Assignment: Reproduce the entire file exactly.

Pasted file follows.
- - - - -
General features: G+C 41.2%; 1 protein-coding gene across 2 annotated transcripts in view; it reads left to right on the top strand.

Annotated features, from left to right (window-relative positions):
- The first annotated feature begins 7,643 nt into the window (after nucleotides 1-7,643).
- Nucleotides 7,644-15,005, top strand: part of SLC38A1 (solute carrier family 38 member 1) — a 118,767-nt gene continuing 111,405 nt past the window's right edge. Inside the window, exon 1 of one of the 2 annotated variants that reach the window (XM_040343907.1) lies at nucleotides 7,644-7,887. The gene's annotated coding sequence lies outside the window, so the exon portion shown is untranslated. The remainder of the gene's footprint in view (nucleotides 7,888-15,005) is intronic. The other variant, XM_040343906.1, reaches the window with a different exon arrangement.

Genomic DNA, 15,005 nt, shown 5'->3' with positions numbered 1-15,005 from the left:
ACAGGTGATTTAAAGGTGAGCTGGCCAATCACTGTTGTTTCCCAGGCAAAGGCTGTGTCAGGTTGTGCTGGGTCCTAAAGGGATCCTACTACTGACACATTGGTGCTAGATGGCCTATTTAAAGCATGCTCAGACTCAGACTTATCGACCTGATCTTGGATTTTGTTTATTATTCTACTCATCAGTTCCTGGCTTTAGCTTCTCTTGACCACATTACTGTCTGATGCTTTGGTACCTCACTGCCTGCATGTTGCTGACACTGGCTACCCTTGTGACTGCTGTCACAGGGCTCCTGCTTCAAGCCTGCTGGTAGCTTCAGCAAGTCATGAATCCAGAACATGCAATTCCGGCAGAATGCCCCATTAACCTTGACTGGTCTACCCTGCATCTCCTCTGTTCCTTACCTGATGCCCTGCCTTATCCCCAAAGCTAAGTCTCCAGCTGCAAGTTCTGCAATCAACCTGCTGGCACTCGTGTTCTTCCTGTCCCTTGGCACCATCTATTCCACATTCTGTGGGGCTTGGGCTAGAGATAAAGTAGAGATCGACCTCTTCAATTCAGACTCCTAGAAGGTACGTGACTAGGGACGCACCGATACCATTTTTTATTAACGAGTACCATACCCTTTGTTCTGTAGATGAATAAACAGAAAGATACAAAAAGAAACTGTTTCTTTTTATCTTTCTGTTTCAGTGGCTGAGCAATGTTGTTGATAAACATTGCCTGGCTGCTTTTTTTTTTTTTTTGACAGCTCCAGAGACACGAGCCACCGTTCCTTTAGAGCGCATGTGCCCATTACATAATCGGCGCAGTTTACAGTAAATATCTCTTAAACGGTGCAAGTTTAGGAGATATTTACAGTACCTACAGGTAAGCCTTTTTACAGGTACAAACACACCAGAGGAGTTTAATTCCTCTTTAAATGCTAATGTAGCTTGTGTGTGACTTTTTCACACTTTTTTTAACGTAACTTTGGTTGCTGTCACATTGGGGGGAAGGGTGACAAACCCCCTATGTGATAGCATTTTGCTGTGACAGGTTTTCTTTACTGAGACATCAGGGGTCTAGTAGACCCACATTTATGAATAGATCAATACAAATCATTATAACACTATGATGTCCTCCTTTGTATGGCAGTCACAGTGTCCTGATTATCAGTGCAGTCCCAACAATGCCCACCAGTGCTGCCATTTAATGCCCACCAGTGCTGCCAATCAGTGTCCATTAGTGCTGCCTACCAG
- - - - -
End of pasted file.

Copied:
General features: G+C 41.2%; 1 protein-coding gene across 2 annotated transcripts in view; it reads left to right on the top strand.

Annotated features, from left to right (window-relative positions):
- The first annotated feature begins 7,643 nt into the window (after nucleotides 1-7,643).
- Nucleotides 7,644-15,005, top strand: part of SLC38A1 (solute carrier family 38 member 1) — a 118,767-nt gene continuing 111,405 nt past the window's right edge. Inside the window, exon 1 of one of the 2 annotated variants that reach the window (XM_040343907.1) lies at nucleotides 7,644-7,887. The gene's annotated coding sequence lies outside the window, so the exon portion shown is untranslated. The remainder of the gene's footprint in view (nucleotides 7,888-15,005) is intronic. The other variant, XM_040343906.1, reaches the window with a different exon arrangement.

Genomic DNA, 15,005 nt, shown 5'->3' with positions numbered 1-15,005 from the left:
ACAGGTGATTTAAAGGTGAGCTGGCCAATCACTGTTGTTTCCCAGGCAAAGGCTGTGTCAGGTTGTGCTGGGTCCTAAAGGGATCCTACTACTGACACATTGGTGCTAGATGGCCTATTTAAAGCATGCTCAGACTCAGACTTATCGACCTGATCTTGGATTTTGTTTATTATTCTACTCATCAGTTCCTGGCTTTAGCTTCTCTTGACCACATTACTGTCTGATGCTTTGGTACCTCACTGCCTGCATGTTGCTGACACTGGCTACCCTTGTGACTGCTGTCACAGGGCTCCTGCTTCAAGCCTGCTGGTAGCTTCAGCAAGTCATGAATCCAGAACATGCAATTCCGGCAGAATGCCCCATTAACCTTGACTGGTCTACCCTGCATCTCCTCTGTTCCTTACCTGATGCCCTGCCTTATCCCCAAAGCTAAGTCTCCAGCTGCAAGTTCTGCAATCAACCTGCTGGCACTCGTGTTCTTCCTGTCCCTTGGCACCATCTATTCCACATTCTGTGGGGCTTGGGCTAGAGATAAAGTAGAGATCGACCTCTTCAATTCAGACTCCTAGAAGGTACGTGACTAGGGACGCACCGATACCATTTTTTATTAACGAGTACCATACCCTTTGTTCTGTAGATGAATAAACAGAAAGATACAAAAAGAAACTGTTTCTTTTTATCTTTCTGTTTCAGTGGCTGAGCAATGTTGTTGATAAACATTGCCTGGCTGCTTTTTTTTTTTTTTTGACAGCTCCAGAGACACGAGCCACCGTTCCTTTAGAGCGCATGTGCCCATTACATAATCGGCGCAGTTTACAGTAAATATCTCTTAAACGGTGCAAGTTTAGGAGATATTTACAGTACCTACAGGTAAGCCTTTTTACAGGTACAAACACACCAGAGGAGTTTAATTCCTCTTTAAATGCTAATGTAGCTTGTGTGTGACTTTTTCACACTTTTTTTAACGTAACTTTGGTTGCTGTCACATTGGGGGGAAGGGTGACAAACCCCCTATGTGATAGCATTTTGCTGTGACAGGTTTTCTTTACTGAGACATCAGGGGTCTAGTAGACCCACATTTATGAATAGATCAATACAAATCATTATAACACTATGATGTCCTCCTTTGTATGGCAGTCACAGTGTCCTGATTATCAGTGCAGTCCCAACAATGCCCACCAGTGCTGCCATTTAATGCCCACCAGTGCTGCCAATCAGTGTCCATTAGTGCTGCCTACCAG